Recycling of Manufacturer’s Waste Becomes a Priority
With the ever increasing global pressure to recycle waste materials coupled with the escalating cost of disposal and regulatory requirements mitigating the dumping of composite waste in landfill sites, the composites manufacturing industries in Western Canada have said enough is enough, we have to do better. This problem is not a new one and there have been numerous instances where recycling programs have been implemented; however, these have generally not been economically sustainable or have failed because the markets have been misunderstood or misaligned, the materials have not been sufficiently consistent or waste supply and demand volumes have been unpredictable. As a result of industry interest, the Composites Innovation Centre has undertaken two studies; one in Manitoba and the second in British Columbia to determine the amount and type of industrial waste and to develop potentially viable recycling strategies that could be implemented. Commencing at the end of August, the CIC has been conducting surveys of industry partners to understand the type and quantity of waste products. Ideas on processing and use of recycled materials have been identified as part of extensive research and interaction with industry and has been supplemented by an international review of successful and ‘not so successful’ ventures. The results so far indicate that there are technical and economically viable solutions, some with applications ready for use, and others in need of varying levels of development. Final results are expected to be published by the end of this year. It is expected that with the large amounts of scrap currently going to landfill and the numerous interested parties engaged, that recycling composites will begin to become a normal part of the composites industry. There will be many challenges to overcome; however, we believe that it is not if solutions can be developed but when, and how best, to adopt them. Not only will it result in improving the environment but it will enable the composites industry to be viewed in a much more favourable light, especially due to the proactive approach being taken. We would like to express our thanks to those companies actively involved.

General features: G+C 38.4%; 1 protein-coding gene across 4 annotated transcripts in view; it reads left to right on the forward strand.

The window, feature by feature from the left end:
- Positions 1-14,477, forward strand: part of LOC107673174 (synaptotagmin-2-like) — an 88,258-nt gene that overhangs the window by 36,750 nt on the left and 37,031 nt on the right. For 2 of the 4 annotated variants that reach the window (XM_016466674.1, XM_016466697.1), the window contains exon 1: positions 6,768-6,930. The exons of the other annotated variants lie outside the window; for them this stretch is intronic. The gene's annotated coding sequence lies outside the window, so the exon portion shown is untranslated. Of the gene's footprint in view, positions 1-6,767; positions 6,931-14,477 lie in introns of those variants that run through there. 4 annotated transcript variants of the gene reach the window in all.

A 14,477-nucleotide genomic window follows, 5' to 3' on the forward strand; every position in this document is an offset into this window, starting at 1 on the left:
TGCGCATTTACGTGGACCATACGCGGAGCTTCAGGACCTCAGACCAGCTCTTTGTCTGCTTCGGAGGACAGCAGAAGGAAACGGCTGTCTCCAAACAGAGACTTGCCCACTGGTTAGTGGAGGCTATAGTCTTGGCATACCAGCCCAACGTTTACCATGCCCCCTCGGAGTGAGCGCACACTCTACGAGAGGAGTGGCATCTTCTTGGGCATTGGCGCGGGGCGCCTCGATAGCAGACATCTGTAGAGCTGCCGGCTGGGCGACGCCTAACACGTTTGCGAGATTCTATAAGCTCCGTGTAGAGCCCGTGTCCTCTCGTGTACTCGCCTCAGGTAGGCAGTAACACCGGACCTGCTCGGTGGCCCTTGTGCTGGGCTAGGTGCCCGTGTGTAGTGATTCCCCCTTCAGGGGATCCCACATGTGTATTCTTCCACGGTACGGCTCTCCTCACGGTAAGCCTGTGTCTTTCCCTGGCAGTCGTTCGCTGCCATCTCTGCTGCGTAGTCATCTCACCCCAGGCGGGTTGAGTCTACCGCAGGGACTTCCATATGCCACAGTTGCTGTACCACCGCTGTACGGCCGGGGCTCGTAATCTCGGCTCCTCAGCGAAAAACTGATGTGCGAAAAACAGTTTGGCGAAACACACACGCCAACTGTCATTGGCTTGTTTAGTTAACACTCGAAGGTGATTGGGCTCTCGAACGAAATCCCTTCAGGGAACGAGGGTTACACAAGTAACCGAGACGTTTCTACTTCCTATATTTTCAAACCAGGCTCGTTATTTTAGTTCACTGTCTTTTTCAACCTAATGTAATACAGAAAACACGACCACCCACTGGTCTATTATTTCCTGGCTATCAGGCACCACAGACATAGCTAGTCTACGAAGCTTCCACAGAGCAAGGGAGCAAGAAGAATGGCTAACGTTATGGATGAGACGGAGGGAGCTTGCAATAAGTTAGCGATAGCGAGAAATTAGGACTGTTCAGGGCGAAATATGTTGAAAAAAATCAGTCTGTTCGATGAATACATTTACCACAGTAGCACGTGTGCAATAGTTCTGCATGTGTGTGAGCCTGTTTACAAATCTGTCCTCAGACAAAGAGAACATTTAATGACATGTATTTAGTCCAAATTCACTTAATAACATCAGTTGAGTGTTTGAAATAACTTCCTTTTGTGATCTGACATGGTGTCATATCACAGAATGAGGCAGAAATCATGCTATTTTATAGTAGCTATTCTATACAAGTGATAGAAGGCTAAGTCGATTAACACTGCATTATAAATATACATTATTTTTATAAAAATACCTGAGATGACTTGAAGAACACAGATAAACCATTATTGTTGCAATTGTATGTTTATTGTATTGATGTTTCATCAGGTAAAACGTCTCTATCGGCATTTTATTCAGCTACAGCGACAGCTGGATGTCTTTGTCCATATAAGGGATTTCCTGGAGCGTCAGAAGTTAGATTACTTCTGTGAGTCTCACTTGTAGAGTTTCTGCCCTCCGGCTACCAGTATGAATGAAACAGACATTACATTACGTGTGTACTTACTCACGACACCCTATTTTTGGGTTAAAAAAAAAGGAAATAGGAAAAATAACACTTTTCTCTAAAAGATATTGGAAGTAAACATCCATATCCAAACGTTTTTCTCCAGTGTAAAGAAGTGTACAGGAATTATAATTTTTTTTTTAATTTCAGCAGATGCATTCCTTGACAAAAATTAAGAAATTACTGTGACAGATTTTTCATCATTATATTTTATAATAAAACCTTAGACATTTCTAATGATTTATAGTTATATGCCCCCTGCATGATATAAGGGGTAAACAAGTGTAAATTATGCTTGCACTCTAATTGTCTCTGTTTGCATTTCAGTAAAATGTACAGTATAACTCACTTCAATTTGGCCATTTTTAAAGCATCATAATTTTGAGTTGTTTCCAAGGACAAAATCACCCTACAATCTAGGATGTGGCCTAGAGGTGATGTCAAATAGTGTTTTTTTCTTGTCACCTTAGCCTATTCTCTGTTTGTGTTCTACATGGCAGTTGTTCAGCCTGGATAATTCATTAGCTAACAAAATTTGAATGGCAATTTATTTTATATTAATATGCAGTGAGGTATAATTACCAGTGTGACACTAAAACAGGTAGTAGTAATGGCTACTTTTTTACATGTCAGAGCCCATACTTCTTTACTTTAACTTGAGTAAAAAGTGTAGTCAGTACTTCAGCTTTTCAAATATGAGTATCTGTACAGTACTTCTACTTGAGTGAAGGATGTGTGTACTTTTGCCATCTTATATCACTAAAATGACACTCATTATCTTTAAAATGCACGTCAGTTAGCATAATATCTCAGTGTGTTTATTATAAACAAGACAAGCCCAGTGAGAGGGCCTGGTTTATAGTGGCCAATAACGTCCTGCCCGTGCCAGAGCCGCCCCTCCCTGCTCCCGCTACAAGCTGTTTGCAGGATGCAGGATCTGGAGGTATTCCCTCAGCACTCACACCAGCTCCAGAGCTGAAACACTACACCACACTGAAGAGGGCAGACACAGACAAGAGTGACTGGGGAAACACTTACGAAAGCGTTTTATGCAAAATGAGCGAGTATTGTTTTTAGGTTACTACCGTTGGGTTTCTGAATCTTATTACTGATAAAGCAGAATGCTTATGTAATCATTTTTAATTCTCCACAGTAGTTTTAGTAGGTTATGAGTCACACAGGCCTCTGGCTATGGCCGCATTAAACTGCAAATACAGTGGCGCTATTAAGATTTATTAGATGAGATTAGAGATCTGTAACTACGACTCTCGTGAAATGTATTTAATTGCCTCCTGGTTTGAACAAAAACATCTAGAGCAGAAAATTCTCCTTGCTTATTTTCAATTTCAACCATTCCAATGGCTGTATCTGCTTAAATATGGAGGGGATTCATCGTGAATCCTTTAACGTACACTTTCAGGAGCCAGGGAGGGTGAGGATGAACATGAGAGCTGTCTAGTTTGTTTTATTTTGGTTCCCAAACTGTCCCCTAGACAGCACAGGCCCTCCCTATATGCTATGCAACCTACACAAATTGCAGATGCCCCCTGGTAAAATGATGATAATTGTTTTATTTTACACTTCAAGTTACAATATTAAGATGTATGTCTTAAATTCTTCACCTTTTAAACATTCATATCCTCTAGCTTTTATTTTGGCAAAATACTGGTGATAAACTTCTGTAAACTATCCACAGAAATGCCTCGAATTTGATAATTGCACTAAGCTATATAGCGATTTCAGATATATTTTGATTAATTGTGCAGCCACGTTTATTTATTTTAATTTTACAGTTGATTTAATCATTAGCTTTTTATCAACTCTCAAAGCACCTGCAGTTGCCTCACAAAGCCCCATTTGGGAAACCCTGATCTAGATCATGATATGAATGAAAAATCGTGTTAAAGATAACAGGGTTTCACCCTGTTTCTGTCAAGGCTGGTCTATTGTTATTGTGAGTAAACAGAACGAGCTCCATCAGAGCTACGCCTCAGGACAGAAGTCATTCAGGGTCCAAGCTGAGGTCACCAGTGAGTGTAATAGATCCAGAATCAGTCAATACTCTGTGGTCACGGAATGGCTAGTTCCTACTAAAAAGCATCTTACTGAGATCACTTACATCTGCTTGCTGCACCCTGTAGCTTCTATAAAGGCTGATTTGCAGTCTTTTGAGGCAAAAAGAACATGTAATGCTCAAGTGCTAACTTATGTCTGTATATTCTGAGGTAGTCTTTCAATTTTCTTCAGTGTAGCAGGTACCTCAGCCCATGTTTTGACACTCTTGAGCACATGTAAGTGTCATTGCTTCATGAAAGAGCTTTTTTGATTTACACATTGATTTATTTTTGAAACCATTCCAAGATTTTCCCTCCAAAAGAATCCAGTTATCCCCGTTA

CIC’s Filament Winding Capability Finds a New Home
“We should have put our MacLean Anderson 4 Axis numerically controlled filament winding machine on wheels” stated Eugene Rothwell, CIC’s laboratory supervisor in reference to its recent move to a secure location within Structural Composite Technologies’ new state of the art manufacturing facility in Winnipeg. The purpose of performing this transfer is to situate the equipment in an environment conducive to development of high performance components as well as to leverage industry involvement. “With CIC’s mandate being to support industry in the development and commercialization of new products and technologies”, stated Sean McKay, CIC’s Executive Director, “it is essential that we provide an optimum set up for their use”. Commissioning of the equipment is near completion and opportunities in developing civil infrastructure and industrial products involving key clients and research institutions are being proposed. This will further advance processing capabilities that focus on winding pattern development and programming, prototype mandrel design and fabrication using wet winding techniques. For additional information, please contact Lisa Hibbert at firstname.lastname@example.org.
Annual General Meeting – Wednesday, November 5, 2008
If you would like to find out more about the CIC, its operations and accomplishments, please join us at our Annual General Meeting on November 5, 2008. Details are listed in the “Future Events” section of the newsletter. Please contact Carmela Bucci-Vernaus at email@example.com. Membership is not required to attend.